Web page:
Defining Fair Use in the Digital Era


The increasing prevalence of technology, and the ease with which the public and companies can reproduce, recombine, and reuse copyrighted works, has rendered the once-confusing fair use doctrine a virtual uncertainty. Given limited congressional guidance, courts have relied heavily on the secondary use’s potential effect on the market for the original work. While this reliance is based on the valid concern of maintaining adequate creative incentives, the enormous growth of licensing markets has resulted in an overemphasis on economic concerns. Recent court decisions indicate that fair use now turns not on the protection of creative incentives, but rather the preservation of a maximum revenue stream for authors. Yet fair use, along with the copyright system, was designed for public, not private, benefit. Excessive concern for private gain will cause a chilling on the development of new technologies. Therefore, the author concludes when the social value of a secondary use is high, and its impact on the market is not only de minimis, but unlikely to diminish an author’s creative aspirations, the secondary use must be permitted for the public good.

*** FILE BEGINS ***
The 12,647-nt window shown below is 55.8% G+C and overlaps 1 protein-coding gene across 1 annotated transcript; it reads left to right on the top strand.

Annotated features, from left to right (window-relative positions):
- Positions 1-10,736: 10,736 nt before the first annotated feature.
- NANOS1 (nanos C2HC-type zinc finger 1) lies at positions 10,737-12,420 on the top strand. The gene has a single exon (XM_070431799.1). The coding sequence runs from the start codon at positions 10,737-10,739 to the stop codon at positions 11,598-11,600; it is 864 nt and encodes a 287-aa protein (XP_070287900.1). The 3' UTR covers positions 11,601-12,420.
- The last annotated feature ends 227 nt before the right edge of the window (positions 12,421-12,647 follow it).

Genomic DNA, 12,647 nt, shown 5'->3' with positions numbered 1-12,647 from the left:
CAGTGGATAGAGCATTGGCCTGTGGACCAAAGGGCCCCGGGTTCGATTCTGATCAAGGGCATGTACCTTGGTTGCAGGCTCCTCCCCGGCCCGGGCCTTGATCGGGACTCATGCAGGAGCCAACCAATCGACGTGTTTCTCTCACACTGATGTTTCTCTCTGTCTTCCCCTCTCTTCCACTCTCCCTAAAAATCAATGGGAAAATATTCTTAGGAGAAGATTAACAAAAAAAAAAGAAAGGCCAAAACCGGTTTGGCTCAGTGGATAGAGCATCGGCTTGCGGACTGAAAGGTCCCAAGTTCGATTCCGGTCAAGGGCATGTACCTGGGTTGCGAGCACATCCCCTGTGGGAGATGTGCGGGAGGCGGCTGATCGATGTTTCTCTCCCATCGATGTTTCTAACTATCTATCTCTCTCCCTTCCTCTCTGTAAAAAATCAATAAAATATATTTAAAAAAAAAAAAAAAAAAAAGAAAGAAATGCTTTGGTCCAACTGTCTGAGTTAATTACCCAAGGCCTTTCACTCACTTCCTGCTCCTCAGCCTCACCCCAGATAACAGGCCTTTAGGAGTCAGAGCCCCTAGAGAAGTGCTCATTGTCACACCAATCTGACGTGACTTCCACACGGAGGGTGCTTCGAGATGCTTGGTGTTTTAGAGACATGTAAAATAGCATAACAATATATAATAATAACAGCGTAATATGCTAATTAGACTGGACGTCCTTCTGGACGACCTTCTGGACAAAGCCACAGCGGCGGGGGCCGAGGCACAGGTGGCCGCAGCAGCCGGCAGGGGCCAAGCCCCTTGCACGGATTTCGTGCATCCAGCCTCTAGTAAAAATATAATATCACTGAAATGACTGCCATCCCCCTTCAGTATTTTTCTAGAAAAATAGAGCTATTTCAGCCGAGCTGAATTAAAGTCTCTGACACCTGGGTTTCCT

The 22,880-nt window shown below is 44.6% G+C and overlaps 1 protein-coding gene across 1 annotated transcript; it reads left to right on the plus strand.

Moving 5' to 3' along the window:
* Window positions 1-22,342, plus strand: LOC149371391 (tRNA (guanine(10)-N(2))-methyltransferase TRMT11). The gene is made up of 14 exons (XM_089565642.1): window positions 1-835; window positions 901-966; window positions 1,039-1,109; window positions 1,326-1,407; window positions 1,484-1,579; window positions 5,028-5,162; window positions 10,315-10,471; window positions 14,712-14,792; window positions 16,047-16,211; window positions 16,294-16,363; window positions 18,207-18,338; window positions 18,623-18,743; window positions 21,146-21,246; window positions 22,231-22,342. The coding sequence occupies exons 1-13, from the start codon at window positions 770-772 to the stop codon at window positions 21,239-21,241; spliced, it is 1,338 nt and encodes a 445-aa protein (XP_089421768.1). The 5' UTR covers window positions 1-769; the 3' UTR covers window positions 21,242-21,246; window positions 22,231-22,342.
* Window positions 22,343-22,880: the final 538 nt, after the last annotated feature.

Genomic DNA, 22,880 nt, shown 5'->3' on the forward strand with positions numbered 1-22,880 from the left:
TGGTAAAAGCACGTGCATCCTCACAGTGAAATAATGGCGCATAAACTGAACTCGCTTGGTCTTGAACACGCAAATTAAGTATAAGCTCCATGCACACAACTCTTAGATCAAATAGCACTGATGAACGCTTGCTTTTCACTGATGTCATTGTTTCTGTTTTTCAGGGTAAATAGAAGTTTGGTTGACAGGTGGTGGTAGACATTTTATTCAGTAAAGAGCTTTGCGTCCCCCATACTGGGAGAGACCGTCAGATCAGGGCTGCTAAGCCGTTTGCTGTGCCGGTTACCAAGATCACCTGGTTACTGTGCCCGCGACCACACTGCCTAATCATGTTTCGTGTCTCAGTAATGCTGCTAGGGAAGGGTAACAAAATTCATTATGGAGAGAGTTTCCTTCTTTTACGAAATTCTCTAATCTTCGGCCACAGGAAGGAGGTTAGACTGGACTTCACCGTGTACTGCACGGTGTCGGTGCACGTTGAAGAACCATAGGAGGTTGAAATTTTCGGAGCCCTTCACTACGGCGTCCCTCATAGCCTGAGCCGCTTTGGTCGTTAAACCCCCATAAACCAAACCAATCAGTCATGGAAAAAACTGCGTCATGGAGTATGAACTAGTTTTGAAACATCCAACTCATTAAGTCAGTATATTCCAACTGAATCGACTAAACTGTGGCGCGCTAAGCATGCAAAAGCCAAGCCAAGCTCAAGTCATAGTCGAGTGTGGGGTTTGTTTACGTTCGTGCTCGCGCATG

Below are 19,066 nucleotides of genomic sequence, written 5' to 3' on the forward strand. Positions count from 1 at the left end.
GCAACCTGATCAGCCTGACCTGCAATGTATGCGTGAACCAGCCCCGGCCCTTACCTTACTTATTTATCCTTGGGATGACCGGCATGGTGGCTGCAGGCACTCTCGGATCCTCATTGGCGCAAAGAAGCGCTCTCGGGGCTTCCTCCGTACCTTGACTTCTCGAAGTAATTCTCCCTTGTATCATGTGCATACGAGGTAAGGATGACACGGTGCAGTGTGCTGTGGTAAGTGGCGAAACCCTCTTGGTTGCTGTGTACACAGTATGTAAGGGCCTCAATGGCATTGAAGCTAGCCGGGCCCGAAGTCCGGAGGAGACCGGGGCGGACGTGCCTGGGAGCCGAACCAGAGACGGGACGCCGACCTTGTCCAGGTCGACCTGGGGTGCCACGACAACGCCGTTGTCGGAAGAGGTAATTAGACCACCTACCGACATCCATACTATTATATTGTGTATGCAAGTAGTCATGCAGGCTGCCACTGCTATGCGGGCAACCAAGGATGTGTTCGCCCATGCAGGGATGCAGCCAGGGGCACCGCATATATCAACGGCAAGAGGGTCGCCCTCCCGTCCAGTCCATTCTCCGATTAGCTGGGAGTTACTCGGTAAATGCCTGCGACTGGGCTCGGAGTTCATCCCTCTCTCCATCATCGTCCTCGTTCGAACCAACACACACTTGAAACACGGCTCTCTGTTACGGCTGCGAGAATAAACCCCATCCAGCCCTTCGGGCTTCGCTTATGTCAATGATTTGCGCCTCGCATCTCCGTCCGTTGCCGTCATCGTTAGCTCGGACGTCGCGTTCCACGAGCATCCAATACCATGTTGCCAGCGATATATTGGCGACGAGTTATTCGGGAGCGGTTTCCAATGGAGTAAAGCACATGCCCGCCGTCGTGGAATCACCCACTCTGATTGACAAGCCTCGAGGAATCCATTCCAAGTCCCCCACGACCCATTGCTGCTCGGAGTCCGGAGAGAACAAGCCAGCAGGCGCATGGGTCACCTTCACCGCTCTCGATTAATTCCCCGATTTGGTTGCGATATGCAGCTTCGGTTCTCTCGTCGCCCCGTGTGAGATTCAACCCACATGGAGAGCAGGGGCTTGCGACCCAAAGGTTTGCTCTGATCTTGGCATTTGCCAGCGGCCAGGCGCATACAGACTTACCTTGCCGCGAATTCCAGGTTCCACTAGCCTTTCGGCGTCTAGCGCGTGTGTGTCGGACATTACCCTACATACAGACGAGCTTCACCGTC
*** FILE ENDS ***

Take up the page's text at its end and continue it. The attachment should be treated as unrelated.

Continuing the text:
Intellectual Property Law | Internet Law | Science and Technology Law

Date of this Version

August 2006